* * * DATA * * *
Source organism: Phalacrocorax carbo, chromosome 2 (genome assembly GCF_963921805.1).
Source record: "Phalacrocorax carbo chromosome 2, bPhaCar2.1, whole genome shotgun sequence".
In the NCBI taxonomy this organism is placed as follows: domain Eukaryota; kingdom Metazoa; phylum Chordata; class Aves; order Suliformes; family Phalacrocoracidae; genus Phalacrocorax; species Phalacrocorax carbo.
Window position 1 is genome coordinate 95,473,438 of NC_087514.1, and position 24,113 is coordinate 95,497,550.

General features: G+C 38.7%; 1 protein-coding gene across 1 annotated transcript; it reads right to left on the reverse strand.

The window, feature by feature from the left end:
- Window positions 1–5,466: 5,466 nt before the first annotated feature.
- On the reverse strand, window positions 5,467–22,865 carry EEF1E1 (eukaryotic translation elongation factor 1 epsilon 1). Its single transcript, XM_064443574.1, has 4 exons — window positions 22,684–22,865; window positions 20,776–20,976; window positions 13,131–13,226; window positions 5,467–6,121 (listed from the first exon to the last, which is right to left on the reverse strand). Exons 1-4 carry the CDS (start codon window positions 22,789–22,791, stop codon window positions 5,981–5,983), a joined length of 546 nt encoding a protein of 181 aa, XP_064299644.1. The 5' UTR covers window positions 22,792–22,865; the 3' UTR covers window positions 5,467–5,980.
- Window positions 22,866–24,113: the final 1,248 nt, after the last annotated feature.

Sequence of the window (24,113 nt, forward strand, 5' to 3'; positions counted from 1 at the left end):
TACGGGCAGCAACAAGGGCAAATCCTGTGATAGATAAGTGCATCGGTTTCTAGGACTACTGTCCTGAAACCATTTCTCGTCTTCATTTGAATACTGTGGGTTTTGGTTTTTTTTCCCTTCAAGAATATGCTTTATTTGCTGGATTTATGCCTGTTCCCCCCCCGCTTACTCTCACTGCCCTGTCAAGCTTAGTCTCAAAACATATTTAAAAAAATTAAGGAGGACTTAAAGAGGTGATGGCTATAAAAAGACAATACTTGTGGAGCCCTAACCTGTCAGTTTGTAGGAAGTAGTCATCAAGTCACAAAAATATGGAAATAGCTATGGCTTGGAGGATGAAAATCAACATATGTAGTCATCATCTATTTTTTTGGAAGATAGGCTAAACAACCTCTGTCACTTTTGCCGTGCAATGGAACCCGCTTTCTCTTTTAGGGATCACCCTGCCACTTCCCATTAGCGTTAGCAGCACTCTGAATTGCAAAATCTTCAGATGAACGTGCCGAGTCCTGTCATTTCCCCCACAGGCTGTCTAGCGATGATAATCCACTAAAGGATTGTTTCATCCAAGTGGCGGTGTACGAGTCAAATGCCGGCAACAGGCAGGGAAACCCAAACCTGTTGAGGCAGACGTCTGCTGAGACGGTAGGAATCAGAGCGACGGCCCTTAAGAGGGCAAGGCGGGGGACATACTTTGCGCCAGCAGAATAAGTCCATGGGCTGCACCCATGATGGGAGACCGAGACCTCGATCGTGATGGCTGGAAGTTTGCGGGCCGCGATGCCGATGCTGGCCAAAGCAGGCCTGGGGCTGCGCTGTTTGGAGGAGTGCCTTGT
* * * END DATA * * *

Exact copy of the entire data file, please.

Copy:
Source organism: Phalacrocorax carbo, chromosome 2 (genome assembly GCF_963921805.1).
Source record: "Phalacrocorax carbo chromosome 2, bPhaCar2.1, whole genome shotgun sequence".
In the NCBI taxonomy this organism is placed as follows: domain Eukaryota; kingdom Metazoa; phylum Chordata; class Aves; order Suliformes; family Phalacrocoracidae; genus Phalacrocorax; species Phalacrocorax carbo.
Window position 1 is genome coordinate 95,473,438 of NC_087514.1, and position 24,113 is coordinate 95,497,550.

General features: G+C 38.7%; 1 protein-coding gene across 1 annotated transcript; it reads right to left on the reverse strand.

The window, feature by feature from the left end:
- Window positions 1–5,466: 5,466 nt before the first annotated feature.
- On the reverse strand, window positions 5,467–22,865 carry EEF1E1 (eukaryotic translation elongation factor 1 epsilon 1). Its single transcript, XM_064443574.1, has 4 exons — window positions 22,684–22,865; window positions 20,776–20,976; window positions 13,131–13,226; window positions 5,467–6,121 (listed from the first exon to the last, which is right to left on the reverse strand). Exons 1-4 carry the CDS (start codon window positions 22,789–22,791, stop codon window positions 5,981–5,983), a joined length of 546 nt encoding a protein of 181 aa, XP_064299644.1. The 5' UTR covers window positions 22,792–22,865; the 3' UTR covers window positions 5,467–5,980.
- Window positions 22,866–24,113: the final 1,248 nt, after the last annotated feature.

Sequence of the window (24,113 nt, forward strand, 5' to 3'; positions counted from 1 at the left end):
TACGGGCAGCAACAAGGGCAAATCCTGTGATAGATAAGTGCATCGGTTTCTAGGACTACTGTCCTGAAACCATTTCTCGTCTTCATTTGAATACTGTGGGTTTTGGTTTTTTTTCCCTTCAAGAATATGCTTTATTTGCTGGATTTATGCCTGTTCCCCCCCCGCTTACTCTCACTGCCCTGTCAAGCTTAGTCTCAAAACATATTTAAAAAAATTAAGGAGGACTTAAAGAGGTGATGGCTATAAAAAGACAATACTTGTGGAGCCCTAACCTGTCAGTTTGTAGGAAGTAGTCATCAAGTCACAAAAATATGGAAATAGCTATGGCTTGGAGGATGAAAATCAACATATGTAGTCATCATCTATTTTTTTGGAAGATAGGCTAAACAACCTCTGTCACTTTTGCCGTGCAATGGAACCCGCTTTCTCTTTTAGGGATCACCCTGCCACTTCCCATTAGCGTTAGCAGCACTCTGAATTGCAAAATCTTCAGATGAACGTGCCGAGTCCTGTCATTTCCCCCACAGGCTGTCTAGCGATGATAATCCACTAAAGGATTGTTTCATCCAAGTGGCGGTGTACGAGTCAAATGCCGGCAACAGGCAGGGAAACCCAAACCTGTTGAGGCAGACGTCTGCTGAGACGGTAGGAATCAGAGCGACGGCCCTTAAGAGGGCAAGGCGGGGGACATACTTTGCGCCAGCAGAATAAGTCCATGGGCTGCACCCATGATGGGAGACCGAGACCTCGATCGTGATGGCTGGAAGTTTGCGGGCCGCGATGCCGATGCTGGCCAAAGCAGGCCTGGGGCTGCGCTGTTTGGAGGAGTGCCTTGT